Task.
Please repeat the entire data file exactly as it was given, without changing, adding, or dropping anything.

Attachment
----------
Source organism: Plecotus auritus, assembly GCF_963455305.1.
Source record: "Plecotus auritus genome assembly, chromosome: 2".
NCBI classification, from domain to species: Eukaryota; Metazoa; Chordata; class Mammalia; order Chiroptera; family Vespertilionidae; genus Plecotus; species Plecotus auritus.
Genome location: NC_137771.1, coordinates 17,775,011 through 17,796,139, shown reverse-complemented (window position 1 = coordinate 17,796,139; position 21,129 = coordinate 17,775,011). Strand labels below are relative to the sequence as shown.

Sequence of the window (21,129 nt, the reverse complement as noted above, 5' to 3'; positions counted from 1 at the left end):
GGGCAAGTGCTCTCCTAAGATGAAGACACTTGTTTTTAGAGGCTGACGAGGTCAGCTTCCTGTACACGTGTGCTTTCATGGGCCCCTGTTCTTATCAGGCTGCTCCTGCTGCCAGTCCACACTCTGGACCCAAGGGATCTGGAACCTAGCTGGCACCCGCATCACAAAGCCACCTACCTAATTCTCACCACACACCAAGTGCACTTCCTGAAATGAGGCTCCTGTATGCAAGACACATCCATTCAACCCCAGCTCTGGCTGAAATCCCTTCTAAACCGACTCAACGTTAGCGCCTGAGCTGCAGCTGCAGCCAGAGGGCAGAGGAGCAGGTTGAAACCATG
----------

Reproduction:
Source organism: Plecotus auritus, assembly GCF_963455305.1.
Source record: "Plecotus auritus genome assembly, chromosome: 2".
NCBI classification, from domain to species: Eukaryota; Metazoa; Chordata; class Mammalia; order Chiroptera; family Vespertilionidae; genus Plecotus; species Plecotus auritus.
Genome location: NC_137771.1, coordinates 17,775,011 through 17,796,139, shown reverse-complemented (window position 1 = coordinate 17,796,139; position 21,129 = coordinate 17,775,011). Strand labels below are relative to the sequence as shown.

Sequence of the window (21,129 nt, the reverse complement as noted above, 5' to 3'; positions counted from 1 at the left end):
GGGCAAGTGCTCTCCTAAGATGAAGACACTTGTTTTTAGAGGCTGACGAGGTCAGCTTCCTGTACACGTGTGCTTTCATGGGCCCCTGTTCTTATCAGGCTGCTCCTGCTGCCAGTCCACACTCTGGACCCAAGGGATCTGGAACCTAGCTGGCACCCGCATCACAAAGCCACCTACCTAATTCTCACCACACACCAAGTGCACTTCCTGAAATGAGGCTCCTGTATGCAAGACACATCCATTCAACCCCAGCTCTGGCTGAAATCCCTTCTAAACCGACTCAACGTTAGCGCCTGAGCTGCAGCTGCAGCCAGAGGGCAGAGGAGCAGGTTGAAACCATG